According to The New York Times, researchers found that though tech entrepreneurs are overwhelmingly likely to be socially liberal, their definition of progress is, well, limited:
The survey suggests a novel but paradoxical vision of the future of American politics: Technologists could help push lawmakers, especially Democrats, further to the left on many social and economic issues. But they may also undermine the influence of some of the Democrats’ most stalwart supporters, including labor unions. And they may strive to push Democrats away from regulation on business—including the growing calls for greater rules around the tech industry.
This is particularly interesting when considered alongside one of the study’s other findings: Tech entrepreneurs also say they favor the redistribution of wealth. They just think redistribution can happen without the interventions of labor unions and government regulation. This clarifies their support for policies like universal basic income, but it presents a major problem for any alliance with the Democratic Party.
If we’re really living in a new Gilded Age, then tech titans are some of its bloated tycoons. For evidence, see the working conditions Elon Musk inflicts on Tesla workers. Or the Valley’s famed preference for long working hours and little free time, or Yelp’s notoriously low wages. Consider Peter Thiel’s alliance with Donald Trump and his penchant for using his wealth to shut down news outlets he doesn’t like. When Mark Zuckerberg builds a six-foot fence around his Hawaii property it isn’t an endearing eccentricity. It’s proof of a fortress mentality common to the tech industry’s elite.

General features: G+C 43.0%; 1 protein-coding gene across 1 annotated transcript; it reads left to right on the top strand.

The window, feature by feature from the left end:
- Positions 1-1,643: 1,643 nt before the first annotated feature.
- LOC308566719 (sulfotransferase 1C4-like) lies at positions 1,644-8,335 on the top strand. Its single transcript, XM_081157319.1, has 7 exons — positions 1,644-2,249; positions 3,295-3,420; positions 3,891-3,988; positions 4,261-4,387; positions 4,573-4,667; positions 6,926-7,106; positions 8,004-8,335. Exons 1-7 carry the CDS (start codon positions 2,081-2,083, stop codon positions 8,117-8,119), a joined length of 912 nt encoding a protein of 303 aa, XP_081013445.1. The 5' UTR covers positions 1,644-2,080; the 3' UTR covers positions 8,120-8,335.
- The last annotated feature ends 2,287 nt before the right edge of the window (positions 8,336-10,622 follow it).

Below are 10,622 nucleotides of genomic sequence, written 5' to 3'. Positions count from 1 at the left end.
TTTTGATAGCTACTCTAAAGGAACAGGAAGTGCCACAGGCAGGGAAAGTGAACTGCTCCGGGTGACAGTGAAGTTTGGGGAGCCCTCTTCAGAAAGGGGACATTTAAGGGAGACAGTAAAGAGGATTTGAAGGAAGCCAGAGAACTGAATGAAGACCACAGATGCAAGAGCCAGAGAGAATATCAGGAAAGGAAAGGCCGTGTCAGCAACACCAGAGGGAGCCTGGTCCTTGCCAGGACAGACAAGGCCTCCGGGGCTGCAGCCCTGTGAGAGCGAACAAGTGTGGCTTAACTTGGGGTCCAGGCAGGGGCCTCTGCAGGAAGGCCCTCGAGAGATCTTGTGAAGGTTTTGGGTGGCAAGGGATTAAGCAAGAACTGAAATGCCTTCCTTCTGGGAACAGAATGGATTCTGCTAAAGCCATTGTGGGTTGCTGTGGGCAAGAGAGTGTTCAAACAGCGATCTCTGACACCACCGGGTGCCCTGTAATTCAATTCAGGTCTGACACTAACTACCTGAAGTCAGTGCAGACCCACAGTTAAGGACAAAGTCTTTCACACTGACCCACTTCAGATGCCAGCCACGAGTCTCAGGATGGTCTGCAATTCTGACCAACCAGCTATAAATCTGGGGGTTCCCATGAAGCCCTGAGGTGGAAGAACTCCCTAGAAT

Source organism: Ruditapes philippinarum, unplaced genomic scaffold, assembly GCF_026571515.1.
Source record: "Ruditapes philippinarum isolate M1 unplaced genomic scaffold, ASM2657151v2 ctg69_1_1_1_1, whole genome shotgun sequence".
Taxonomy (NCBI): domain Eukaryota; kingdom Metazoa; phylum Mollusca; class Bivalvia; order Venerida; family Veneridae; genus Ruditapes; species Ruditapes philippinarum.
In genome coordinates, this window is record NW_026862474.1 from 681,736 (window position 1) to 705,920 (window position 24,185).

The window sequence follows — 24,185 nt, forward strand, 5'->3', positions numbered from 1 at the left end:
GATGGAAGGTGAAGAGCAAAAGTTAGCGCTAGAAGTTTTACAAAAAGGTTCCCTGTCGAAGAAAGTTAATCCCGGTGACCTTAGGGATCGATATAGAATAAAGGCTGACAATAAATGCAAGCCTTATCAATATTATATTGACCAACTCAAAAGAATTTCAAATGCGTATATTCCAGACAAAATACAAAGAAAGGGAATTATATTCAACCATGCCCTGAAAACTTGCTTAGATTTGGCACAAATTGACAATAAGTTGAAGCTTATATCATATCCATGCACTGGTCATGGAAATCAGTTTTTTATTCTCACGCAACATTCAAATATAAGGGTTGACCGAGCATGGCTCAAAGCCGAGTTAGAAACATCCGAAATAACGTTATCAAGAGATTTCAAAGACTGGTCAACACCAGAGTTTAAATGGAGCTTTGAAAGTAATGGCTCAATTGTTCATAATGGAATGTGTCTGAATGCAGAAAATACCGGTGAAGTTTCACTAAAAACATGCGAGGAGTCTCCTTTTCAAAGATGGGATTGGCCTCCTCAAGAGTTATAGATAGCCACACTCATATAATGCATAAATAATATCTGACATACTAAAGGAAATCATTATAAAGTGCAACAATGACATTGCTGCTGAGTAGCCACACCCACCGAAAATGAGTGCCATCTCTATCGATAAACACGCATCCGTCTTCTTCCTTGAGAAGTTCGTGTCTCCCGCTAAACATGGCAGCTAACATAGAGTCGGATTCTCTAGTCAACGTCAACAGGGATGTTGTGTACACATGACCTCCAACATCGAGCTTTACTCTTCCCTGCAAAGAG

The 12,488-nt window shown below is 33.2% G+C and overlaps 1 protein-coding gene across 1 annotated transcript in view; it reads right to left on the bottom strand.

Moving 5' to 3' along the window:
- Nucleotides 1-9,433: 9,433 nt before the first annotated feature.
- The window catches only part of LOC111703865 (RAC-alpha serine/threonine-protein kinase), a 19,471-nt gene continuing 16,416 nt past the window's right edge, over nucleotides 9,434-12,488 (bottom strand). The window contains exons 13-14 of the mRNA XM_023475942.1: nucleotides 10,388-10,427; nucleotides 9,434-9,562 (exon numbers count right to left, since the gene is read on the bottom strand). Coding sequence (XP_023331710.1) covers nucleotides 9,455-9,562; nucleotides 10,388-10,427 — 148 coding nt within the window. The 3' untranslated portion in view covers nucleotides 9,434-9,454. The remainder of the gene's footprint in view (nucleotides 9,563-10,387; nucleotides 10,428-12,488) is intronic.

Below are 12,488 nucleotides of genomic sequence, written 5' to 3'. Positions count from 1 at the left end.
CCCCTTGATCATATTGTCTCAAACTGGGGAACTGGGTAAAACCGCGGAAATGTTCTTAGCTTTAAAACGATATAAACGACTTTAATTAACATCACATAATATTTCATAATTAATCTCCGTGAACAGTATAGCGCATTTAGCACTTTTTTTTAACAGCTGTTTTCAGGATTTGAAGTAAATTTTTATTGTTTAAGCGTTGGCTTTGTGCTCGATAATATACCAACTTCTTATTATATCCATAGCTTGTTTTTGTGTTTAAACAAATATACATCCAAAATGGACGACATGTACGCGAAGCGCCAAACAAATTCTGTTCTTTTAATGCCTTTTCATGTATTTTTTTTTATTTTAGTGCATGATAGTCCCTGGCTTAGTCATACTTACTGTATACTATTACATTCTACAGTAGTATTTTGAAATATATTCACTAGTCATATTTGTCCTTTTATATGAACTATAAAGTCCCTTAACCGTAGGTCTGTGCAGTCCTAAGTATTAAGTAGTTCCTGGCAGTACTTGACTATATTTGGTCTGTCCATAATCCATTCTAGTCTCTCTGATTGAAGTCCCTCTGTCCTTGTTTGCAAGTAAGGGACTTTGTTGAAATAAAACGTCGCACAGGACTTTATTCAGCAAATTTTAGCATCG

The Democratic Party faces a keen dilemma: It is badly outspent by Republicans. But if it accepts the tech industry’s largesse, it will do so at the expense of vulnerable people. The party doesn’t have much moral capital at the moment. It’ll have even less if it sacrifices progressive labor and economic policies to satisfy the tech elite.